April 30, 2008 — A University of Virginia researcher has received a three-year grant from The Hartwell Foundation to further his research on an innovative method to treat pediatric brain tumors.
School of Medicine biomedical engineer Richard J. Price will receive $100,000 annually for three years for "Targeted Delivery of Chemotherapeutic Controlled-Release Nanoparticles to Common Pediatric Brain Tumors Using Contrast Agent Microbubbles and Ultrasound." Price is the first U.Va. scientist to receive a Hartwell Individual Biomedical Research Award.
Technical advancements in the past decade have made it possible to extend the basic principles of non-invasive, high-intensity, focused ultrasound for destroying organ-confined tumors. However, ultrasound beam aberrations and localized non-specific heating created by the skull are impediments to brain tumor treatment, which could be especially profound in developing children.
By contrast, Price aims to use much lower power levels by deploying "ultrasound-activated" delivery agents comprised of chemotherapeutic drug-bearing nanoparticles adhering to gaseous microbubbles (the size of red blood cells). After injection into the bloodstream and traveling to the site of the tumor, the microbubbles will receive pulsed, focused low-intensity ultrasound treatment that will not heat the skull but will cause the microbubbles to release their contents and thereby initiate destruction of the tumor.
"By activating the nanoparticles with ultrasound, we can hopefully get a more targeted and more sustained release of the chemotherapy drugs. This will potentially provide for fewer treatments with the same efficacy," Price said.
"It is an honor for The Hartwell Foundation to provide financial support to this outstanding researcher," said foundation president Frederick Dombrose. "The competition for awards this year was remarkable, making the final selection very difficult. Participating institutions nominated exceptional individuals, each of whom proposed innovative and cutting-edge science with high relevance in terms of potential benefit to children."
Pediatric tumors respond well to radiation therapy, which is the conventional option according to Price. However, in very young children (less than 4 years old), the side effects of radiation are particularly debilitating (i.e. permanent cognitive deficits, learning disabilities, psychological disorders) because the brain is still actively growing.
"Therefore, the clinician is faced with a difficult Catch 22 – wait until the child is older and risk that the tumor can't be controlled, or treat at an early age knowing that there will be permanent damage," Price said. "Because our treatment approach obviates the need for radiation, these side-effects from radiation are not a concern. Children, who are most sensitive to these side-effects, stand to benefit the most."
Price is an internationally recognized authority on the behavior of small blood vessels and their interaction with drugs and ultrasound-targeted therapeutics. He is a pioneer in the area of microbubble interactions with capillaries.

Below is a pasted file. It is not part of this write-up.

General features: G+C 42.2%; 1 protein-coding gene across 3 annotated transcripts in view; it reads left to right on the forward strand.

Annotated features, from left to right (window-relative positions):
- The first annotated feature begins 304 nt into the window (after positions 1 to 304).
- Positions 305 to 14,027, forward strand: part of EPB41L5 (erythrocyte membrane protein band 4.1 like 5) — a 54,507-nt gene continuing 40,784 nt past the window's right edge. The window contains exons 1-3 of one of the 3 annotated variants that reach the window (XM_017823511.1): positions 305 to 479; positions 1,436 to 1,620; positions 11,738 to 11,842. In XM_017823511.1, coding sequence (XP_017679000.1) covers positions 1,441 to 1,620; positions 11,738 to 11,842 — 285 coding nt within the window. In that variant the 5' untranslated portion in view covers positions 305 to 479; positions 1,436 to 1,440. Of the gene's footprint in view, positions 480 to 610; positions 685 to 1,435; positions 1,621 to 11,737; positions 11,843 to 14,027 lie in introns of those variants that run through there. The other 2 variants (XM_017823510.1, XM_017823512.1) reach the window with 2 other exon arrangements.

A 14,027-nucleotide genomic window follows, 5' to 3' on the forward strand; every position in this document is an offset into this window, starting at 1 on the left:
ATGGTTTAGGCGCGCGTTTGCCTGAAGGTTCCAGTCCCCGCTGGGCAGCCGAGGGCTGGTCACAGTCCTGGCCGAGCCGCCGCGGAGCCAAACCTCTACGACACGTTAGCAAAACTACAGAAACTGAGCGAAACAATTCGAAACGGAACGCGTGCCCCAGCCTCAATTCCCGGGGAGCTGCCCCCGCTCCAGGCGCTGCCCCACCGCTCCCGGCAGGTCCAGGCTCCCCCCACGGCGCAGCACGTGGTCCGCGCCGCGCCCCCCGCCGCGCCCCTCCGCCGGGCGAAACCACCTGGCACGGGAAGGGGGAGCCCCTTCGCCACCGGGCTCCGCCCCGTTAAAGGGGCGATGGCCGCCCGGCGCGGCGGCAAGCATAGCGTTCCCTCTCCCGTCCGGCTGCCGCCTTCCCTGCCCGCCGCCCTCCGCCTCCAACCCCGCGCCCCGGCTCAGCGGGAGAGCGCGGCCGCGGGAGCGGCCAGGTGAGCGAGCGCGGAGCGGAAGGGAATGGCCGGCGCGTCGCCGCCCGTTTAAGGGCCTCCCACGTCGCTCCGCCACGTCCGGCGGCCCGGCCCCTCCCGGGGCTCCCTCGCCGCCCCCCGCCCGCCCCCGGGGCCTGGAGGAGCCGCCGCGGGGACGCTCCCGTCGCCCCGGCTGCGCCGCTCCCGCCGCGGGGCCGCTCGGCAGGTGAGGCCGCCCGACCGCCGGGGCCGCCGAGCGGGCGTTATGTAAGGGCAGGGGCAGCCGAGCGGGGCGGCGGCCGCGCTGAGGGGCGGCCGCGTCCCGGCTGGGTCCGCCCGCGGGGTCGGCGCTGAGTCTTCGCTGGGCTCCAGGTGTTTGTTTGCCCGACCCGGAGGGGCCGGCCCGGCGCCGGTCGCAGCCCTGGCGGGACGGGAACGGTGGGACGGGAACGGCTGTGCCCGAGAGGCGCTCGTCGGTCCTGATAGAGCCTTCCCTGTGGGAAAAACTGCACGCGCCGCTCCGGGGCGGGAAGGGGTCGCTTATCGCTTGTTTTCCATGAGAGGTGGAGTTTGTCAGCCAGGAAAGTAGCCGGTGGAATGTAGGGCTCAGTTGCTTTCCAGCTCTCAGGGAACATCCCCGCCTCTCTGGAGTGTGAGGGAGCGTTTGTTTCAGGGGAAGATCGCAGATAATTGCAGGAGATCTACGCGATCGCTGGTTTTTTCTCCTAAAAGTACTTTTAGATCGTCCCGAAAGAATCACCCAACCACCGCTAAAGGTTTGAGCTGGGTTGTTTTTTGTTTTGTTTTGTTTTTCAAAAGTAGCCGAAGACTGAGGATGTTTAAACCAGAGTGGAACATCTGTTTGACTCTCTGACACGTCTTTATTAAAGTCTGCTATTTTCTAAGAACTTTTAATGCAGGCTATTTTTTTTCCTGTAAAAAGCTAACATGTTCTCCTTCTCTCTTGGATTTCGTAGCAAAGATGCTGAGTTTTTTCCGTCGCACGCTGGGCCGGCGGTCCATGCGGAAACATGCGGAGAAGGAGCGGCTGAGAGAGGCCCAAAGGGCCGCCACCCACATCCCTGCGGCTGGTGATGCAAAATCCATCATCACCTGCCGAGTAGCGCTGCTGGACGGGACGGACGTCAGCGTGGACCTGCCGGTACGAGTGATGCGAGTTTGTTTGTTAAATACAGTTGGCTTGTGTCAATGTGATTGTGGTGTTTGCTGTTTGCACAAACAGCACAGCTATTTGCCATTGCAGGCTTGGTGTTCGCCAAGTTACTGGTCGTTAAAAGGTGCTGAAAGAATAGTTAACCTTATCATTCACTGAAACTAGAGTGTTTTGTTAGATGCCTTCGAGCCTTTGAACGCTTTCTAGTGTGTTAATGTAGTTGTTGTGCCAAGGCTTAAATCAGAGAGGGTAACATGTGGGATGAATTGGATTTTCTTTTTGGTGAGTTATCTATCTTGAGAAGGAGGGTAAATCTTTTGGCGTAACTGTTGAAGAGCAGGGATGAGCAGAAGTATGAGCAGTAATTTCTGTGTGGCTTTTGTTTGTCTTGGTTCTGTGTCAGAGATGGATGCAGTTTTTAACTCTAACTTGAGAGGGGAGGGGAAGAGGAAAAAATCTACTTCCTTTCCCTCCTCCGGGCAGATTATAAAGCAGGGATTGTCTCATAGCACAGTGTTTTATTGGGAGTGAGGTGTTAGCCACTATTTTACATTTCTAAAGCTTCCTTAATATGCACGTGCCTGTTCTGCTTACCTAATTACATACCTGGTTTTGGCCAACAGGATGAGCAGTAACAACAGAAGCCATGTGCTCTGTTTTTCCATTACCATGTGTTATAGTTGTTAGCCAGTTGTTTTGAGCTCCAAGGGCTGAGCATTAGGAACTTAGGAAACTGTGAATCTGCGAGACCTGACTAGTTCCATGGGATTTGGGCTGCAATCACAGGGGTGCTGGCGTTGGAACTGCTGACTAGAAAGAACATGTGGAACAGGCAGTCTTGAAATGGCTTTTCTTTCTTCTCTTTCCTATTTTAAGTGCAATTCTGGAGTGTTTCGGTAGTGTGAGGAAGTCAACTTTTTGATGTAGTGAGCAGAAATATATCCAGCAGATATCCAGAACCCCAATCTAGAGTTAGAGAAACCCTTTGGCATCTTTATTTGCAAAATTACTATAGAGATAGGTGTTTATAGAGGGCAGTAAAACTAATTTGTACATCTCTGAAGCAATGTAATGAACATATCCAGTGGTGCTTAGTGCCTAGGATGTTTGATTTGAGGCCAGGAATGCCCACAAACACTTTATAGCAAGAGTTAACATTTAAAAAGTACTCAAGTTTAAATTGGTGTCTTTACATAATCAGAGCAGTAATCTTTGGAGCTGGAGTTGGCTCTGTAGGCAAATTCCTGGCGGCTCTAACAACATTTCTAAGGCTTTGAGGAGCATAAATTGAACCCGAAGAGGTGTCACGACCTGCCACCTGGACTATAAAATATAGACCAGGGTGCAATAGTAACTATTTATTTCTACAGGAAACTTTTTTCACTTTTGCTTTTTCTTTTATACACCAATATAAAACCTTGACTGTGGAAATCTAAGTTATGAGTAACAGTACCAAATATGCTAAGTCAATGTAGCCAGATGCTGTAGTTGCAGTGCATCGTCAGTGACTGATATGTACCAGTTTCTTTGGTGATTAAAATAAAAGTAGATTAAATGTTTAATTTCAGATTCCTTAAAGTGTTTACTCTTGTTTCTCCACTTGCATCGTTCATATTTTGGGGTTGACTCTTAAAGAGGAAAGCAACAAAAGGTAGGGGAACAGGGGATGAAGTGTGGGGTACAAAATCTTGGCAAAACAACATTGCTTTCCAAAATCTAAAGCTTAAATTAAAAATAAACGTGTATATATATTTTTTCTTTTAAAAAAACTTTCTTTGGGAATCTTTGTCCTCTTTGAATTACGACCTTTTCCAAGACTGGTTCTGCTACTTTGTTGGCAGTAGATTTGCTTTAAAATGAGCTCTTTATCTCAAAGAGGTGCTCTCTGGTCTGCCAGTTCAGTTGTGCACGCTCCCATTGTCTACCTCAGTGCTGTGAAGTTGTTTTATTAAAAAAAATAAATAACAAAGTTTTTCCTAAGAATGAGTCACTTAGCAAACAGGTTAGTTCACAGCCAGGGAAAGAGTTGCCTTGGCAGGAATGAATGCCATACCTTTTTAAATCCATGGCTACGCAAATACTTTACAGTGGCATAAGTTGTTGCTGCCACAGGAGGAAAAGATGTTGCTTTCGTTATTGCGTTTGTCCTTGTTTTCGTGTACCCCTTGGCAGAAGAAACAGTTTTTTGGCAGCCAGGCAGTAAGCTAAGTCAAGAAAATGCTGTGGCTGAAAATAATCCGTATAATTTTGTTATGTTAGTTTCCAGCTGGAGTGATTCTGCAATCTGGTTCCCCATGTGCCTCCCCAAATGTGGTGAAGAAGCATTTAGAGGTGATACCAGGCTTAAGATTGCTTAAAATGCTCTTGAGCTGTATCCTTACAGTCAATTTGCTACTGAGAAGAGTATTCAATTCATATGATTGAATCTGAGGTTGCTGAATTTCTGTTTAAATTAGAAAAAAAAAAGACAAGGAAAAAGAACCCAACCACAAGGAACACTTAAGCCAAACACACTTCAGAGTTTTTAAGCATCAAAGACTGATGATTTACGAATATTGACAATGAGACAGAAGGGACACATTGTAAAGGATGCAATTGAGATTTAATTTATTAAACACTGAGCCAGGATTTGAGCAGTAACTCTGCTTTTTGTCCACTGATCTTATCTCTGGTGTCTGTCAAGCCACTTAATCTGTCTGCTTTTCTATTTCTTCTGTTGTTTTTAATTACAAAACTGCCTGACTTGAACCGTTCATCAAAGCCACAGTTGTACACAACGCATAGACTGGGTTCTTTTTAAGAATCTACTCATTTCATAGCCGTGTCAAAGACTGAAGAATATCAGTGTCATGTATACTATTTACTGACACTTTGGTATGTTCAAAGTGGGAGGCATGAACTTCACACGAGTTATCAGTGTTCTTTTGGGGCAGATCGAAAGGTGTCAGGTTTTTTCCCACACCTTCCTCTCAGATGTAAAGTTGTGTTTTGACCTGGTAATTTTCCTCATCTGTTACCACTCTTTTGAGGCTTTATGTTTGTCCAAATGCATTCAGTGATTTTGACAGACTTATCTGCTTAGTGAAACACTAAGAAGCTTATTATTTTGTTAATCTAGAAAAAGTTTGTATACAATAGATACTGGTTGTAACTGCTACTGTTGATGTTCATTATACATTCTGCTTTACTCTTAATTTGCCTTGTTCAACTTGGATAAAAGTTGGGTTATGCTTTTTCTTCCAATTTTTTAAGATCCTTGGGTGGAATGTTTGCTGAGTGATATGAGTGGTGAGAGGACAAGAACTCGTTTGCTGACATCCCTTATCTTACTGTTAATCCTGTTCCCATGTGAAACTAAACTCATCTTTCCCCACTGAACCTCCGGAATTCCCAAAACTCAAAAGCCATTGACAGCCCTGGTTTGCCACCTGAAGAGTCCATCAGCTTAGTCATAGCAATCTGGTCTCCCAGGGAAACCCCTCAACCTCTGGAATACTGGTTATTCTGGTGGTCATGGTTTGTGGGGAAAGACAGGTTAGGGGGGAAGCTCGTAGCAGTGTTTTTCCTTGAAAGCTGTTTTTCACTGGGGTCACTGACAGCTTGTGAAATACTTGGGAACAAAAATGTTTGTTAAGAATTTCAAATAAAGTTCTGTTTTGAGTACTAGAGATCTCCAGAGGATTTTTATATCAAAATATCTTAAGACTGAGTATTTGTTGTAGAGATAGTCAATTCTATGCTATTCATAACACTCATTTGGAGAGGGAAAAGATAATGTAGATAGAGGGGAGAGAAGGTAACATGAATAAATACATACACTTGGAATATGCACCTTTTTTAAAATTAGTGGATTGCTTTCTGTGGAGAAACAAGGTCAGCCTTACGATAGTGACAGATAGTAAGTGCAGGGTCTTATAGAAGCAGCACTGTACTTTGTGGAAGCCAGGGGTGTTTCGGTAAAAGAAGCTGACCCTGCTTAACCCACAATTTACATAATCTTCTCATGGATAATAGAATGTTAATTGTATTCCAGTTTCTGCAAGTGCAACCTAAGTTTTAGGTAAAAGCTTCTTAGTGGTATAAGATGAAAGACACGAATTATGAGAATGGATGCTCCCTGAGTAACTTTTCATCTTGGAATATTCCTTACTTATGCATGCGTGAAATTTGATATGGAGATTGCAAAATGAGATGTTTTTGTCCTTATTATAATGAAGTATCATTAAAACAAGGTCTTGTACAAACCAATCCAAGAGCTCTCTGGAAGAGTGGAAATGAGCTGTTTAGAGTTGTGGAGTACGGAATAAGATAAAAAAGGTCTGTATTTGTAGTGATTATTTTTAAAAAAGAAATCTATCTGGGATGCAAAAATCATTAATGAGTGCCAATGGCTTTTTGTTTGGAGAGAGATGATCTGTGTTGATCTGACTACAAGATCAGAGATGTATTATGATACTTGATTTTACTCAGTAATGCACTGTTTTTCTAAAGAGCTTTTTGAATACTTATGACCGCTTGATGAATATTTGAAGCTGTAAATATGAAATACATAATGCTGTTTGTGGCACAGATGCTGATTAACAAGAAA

"This new project will allow him to harness that prior expertise with a new concept for brain tumor therapy that could revolutionize our ability to help patients with this disease. It is a terrific example of how biomedical engineering can help bridge the gap between complex diseases and the new technologies needed to treat them," said Thomas C. Skalak, chairman of the Department of Biomedical Engineering at the School of Medicine.
Last year, The Hartwell Foundation selected U.Va. as a Hartwell 2007 Top Ten Center of Biomedical Research, offering the University the opportunity to nominate four candidates for consideration as Hartwell Investigators. By participating in the Hartwell process, U.Va. qualified to receive one Hartwell Fellowship to fund a postdoctoral researcher designated by the University. Cynthia Grimsley-Myers of the Department of Cell Biology received the award, which will enable her to pursue further specialized research training on defects in inner-ear development, a leading cause of childhood deafness.
Based in Memphis, Tenn., the primary mission of the Hartwell Foundation is to grant awards to individuals for innovative and cutting-edge biomedical applied research that potentially benefit children. The general aim is to provide funds for early-stage research projects that have not yet qualified for funding from traditional sources. In making Individual Biomedical Research Awards, The Hartwell Foundation takes into account the nature of the proposed innovation, the extent to which translational approaches will promote rapid clinical application of the research results, the supportive role of collaboration, and the institutional commitment to provide encouragement and technical support.
"We are very grateful for The Hartwell Foundation's generous support of our research approaches in children's health," said Dr. Sharon L. Hostler, interim vice president and dean of the School of Medicine. "Dr. Price's work on pediatric brain tumors may bring new hope and treatment options to children and families facing cancer."
More information about The Hartwell Foundation is available on its Web site, www.thehartwellfoundation.org.